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Worship : Dooom

For some, it's been eight years of waiting, for others, less, but it's a fact that 's second album 'Dooom' took quite some time to grow. For several years after the tragic death of Max Varnier, the more conspicuous half of this doom duo, the whole project was put away. But, remaining member and main songwriter Daniel decided that the best way to honour Max was to take his legacy and bring it to completion. And he was right. 'Dooom' takes the early ideas that were conceived by Max and Daniel, ripened them over half a decade, and delivers them in a mature, final version.

'Dooom' is a massive funeral doom record that incorporates the minimalist sadness from the early Worship days, along with some touches that can be considered new. But mostly, it's that familiar desperate sound. The two brilliant opening tracks are a testament to that. Excruciatingly slow, sparse drums, heavy distortion combined with painful leads, deep growls, spoken word, and tolling death bells; it's all there.

This is also a concept album. 'Last Album Before Doomsday' was like a chaotic scream, a final angry fit before the end, but 'Dooom' is more focused in its post-apocalyptic religious story. The lyrics aren't always explicit, but definitely moody and fitting. The same goes for the artwork on this luxury cross-foldout digipak. (The album is also available as 2xLP from Painiac, as is traditional.)

New musical elements are, besides a rich and loving production, few and far between, but they deserve mention. Especially the low clean vocals and choirs on 'Graveyard Horizon', one of my fave tracks anyway, are very nice. 'Zorn A Rust-Red Scythe' features some Evoken-style clean leads, as well as a twisted piano outro from Max and Daniel's last recording session together.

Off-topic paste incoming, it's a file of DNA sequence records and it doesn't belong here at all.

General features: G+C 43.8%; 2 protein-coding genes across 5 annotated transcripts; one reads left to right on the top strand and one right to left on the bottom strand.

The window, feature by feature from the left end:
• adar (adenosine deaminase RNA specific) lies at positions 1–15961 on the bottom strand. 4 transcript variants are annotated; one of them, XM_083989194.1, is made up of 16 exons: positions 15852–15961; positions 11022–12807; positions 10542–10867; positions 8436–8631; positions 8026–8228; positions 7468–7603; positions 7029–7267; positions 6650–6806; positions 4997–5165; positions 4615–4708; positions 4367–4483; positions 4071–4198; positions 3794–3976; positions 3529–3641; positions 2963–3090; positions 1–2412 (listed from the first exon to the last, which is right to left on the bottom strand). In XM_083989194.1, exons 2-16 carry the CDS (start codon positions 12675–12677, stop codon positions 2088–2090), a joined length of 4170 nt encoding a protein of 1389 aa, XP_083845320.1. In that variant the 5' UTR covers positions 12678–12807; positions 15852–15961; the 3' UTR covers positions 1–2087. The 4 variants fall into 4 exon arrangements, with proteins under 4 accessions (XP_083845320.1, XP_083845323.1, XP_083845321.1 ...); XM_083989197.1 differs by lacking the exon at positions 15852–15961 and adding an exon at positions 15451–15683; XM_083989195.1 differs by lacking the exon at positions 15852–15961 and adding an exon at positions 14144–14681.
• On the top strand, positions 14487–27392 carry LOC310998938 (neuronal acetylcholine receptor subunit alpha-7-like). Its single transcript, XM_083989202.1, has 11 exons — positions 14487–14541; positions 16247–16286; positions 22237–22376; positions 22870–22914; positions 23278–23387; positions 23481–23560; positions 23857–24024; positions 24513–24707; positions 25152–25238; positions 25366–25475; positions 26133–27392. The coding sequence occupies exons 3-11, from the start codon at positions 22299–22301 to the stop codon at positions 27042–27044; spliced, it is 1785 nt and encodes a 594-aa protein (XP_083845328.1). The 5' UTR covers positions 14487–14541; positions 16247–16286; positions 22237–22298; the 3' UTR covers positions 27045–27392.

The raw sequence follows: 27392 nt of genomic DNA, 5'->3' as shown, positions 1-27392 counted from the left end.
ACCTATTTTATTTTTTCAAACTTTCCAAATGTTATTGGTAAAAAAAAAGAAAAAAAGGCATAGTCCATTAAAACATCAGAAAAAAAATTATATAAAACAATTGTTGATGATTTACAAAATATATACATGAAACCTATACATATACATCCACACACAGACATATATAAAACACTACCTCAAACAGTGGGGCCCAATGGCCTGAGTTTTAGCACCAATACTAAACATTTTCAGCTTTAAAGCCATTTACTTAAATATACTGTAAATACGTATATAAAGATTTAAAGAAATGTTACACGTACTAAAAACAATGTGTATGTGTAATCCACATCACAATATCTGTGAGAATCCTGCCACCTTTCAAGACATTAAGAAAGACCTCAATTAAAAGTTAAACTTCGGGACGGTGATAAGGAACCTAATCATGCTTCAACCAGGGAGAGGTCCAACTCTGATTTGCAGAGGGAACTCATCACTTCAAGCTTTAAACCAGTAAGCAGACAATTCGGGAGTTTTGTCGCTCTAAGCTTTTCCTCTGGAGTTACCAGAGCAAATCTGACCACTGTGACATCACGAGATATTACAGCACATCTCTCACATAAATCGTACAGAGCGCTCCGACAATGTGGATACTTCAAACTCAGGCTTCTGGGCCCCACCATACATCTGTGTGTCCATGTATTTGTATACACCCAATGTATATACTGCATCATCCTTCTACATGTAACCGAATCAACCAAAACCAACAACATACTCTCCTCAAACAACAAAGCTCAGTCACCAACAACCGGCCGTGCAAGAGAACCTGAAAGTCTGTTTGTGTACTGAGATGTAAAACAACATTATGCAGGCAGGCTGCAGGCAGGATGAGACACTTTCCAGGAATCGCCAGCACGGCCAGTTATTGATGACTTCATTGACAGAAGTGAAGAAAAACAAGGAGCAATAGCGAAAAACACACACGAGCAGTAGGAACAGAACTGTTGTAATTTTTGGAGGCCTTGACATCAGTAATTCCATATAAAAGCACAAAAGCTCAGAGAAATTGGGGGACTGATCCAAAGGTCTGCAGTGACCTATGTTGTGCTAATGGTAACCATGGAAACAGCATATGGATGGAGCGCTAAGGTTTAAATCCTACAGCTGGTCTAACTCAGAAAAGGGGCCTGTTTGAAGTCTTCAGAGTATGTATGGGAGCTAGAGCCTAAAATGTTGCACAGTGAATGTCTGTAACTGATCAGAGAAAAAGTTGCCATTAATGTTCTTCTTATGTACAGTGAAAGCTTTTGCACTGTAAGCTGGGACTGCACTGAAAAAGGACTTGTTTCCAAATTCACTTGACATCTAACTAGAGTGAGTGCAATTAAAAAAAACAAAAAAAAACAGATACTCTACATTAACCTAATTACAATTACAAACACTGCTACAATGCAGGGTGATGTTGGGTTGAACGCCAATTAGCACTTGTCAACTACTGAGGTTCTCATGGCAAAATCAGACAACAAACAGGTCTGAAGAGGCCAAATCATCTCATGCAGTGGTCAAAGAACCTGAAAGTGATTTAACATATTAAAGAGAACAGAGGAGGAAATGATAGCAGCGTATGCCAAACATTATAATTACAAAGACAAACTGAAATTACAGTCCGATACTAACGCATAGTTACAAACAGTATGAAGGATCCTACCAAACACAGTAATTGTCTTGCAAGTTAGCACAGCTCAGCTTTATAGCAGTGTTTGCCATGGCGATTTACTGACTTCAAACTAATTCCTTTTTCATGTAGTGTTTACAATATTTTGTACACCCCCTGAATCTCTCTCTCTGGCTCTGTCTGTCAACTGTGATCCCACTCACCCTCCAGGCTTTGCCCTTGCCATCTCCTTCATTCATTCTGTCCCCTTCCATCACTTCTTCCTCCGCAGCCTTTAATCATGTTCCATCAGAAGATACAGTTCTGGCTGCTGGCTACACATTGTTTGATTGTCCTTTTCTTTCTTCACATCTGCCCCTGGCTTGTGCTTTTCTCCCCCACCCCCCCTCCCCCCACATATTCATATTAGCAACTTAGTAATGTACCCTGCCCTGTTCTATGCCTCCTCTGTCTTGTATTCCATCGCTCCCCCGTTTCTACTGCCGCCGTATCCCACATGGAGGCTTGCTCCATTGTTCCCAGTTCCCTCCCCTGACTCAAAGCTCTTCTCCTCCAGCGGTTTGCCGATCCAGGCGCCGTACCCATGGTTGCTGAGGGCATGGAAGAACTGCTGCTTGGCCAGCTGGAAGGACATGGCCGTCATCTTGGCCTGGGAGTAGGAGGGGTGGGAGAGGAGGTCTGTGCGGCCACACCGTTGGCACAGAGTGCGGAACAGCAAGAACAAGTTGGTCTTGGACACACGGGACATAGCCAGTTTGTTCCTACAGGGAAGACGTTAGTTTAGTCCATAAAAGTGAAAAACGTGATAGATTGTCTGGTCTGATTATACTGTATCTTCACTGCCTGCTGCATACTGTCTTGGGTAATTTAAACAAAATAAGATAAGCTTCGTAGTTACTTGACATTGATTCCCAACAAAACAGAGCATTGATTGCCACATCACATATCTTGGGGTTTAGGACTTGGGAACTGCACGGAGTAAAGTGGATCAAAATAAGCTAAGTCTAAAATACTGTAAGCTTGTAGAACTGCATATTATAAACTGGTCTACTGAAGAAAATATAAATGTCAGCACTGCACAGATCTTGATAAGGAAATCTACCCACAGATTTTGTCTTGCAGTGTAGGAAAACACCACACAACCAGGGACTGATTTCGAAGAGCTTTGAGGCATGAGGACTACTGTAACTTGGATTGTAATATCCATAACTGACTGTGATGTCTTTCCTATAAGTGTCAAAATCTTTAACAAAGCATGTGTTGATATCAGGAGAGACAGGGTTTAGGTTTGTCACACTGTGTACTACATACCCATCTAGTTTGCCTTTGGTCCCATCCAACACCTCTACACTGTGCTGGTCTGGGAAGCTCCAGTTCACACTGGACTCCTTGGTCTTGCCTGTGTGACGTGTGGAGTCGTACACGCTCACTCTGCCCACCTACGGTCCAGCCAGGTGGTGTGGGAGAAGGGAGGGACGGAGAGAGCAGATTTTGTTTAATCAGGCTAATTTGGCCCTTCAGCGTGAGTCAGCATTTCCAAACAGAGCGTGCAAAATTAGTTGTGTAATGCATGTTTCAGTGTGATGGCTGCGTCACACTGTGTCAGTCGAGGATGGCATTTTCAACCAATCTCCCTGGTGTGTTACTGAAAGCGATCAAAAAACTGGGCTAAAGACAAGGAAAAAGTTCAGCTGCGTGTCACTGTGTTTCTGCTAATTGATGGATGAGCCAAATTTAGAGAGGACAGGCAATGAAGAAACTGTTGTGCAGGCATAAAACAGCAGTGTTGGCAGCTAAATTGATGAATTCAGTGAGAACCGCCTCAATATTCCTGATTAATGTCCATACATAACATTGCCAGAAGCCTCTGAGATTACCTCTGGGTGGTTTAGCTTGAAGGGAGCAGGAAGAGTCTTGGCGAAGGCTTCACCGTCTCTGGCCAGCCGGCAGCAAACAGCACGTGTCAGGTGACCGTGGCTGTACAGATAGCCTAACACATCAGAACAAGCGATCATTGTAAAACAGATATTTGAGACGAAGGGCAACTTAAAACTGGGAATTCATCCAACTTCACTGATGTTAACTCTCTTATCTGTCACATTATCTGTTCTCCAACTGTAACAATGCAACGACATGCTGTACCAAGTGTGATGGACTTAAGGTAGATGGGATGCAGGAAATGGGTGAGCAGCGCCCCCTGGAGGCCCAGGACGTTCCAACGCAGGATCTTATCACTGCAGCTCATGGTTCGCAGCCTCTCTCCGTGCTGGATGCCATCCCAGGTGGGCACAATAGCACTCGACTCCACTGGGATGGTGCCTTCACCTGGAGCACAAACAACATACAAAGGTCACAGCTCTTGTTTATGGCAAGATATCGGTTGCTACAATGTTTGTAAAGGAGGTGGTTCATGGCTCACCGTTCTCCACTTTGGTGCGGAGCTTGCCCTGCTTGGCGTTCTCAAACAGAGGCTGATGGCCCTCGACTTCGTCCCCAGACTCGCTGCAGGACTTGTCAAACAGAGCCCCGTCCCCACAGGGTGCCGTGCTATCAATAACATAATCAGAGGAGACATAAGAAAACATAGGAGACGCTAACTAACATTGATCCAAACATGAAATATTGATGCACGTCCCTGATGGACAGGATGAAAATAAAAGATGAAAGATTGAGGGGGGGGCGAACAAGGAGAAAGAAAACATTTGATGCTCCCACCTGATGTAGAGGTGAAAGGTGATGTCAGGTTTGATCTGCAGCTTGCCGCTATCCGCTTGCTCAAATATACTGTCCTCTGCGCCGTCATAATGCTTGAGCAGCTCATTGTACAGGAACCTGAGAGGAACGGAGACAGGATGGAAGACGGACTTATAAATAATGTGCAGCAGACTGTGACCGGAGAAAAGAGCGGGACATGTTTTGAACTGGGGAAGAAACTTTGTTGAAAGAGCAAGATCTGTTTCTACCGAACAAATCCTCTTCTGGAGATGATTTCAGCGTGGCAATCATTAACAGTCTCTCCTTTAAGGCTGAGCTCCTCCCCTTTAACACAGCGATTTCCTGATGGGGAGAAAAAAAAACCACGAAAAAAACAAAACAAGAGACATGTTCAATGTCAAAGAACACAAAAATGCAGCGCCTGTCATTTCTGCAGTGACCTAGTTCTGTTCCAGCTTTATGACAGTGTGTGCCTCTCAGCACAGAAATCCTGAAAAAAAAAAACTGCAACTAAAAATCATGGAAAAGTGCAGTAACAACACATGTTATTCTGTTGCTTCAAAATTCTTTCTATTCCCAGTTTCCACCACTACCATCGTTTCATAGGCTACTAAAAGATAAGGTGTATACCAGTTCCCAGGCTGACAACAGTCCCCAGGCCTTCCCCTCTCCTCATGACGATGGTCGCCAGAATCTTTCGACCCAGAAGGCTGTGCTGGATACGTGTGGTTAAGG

'Devived' is an alternative version of the one that appeared on the split 7" with Loss, more fitting to the general sound of the album. 'Mirror of Sorrow' is not only a superb, crushing track, it's also a Solitude Aeturnus cover. The final track then ends the album in style, as it slowly takes over the melody from 'Song for Our Slaves - In the Name of Self-Crucifixion', that track from the rare 2000 split with Agathocles. Worship comes full circle and ties up the ends, leaving the future open.

So, is this the perfect follow-up? Well, to be honest, there's no perfect in my book. This is a sad, crushing album that will definitely grow on the listener in its many details. Yet, I somehow miss that which made 'Last Album...' into a timeless classic. 'Dooom' has less fireworks in the lead guitar department, there's the absence of Max's in-your-face French vomit... That might be it, and perhaps it's unavoidable. To be fair: 'Last Album...' for me is nigh impossible to surpass. I therefore judge this album by its own merits, and they are many. 'Dooom' is a more than worthy sophomore effort, and definitely one of the top funeral and doom records of the year; and I take my hat off to the efforts of Doommonger, Satachrist, and the late Fucked Up Mad Max. The past is honoured, here's to the future...

Reviewer's rating: Unrated


Tracklist :
Book 1:
1. Endzeit Elegy
2. All I Ever Knew Lie Dead
3. The Altar and the Choir of the Moonkult
4. Graveyard Horizon

Book 2:
5. Zorn A Rust-Red Scythe
6. Devived
7. Mirror of Sorrow
8. I Am the End - Crucifixion Part II

Duration : Approx. 73 minutes

Visit the Worship bandpage.

Reviewed on 23-10-2007 by Oscar Strik
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